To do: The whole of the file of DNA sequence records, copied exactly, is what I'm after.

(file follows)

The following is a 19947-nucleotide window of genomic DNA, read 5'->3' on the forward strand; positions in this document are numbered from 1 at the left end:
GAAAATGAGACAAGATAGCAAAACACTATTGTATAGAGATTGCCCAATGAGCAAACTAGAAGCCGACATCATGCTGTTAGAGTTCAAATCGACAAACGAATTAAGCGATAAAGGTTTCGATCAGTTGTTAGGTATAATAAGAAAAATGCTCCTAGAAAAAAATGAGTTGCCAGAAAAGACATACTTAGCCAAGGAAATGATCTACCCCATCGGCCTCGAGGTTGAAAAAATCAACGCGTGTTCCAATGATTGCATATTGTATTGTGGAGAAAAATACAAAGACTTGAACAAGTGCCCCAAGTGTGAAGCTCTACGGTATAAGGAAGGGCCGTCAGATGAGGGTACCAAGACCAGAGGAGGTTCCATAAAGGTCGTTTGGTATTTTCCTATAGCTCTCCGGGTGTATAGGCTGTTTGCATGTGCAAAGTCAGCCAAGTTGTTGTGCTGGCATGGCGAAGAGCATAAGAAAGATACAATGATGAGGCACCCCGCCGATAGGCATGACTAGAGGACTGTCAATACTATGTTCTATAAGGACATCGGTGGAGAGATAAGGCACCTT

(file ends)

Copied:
The following is a 19947-nucleotide window of genomic DNA, read 5'->3' on the forward strand; positions in this document are numbered from 1 at the left end:
GAAAATGAGACAAGATAGCAAAACACTATTGTATAGAGATTGCCCAATGAGCAAACTAGAAGCCGACATCATGCTGTTAGAGTTCAAATCGACAAACGAATTAAGCGATAAAGGTTTCGATCAGTTGTTAGGTATAATAAGAAAAATGCTCCTAGAAAAAAATGAGTTGCCAGAAAAGACATACTTAGCCAAGGAAATGATCTACCCCATCGGCCTCGAGGTTGAAAAAATCAACGCGTGTTCCAATGATTGCATATTGTATTGTGGAGAAAAATACAAAGACTTGAACAAGTGCCCCAAGTGTGAAGCTCTACGGTATAAGGAAGGGCCGTCAGATGAGGGTACCAAGACCAGAGGAGGTTCCATAAAGGTCGTTTGGTATTTTCCTATAGCTCTCCGGGTGTATAGGCTGTTTGCATGTGCAAAGTCAGCCAAGTTGTTGTGCTGGCATGGCGAAGAGCATAAGAAAGATACAATGATGAGGCACCCCGCCGATAGGCATGACTAGAGGACTGTCAATACTATGTTCTATAAGGACATCGGTGGAGAGATAAGGCACCTT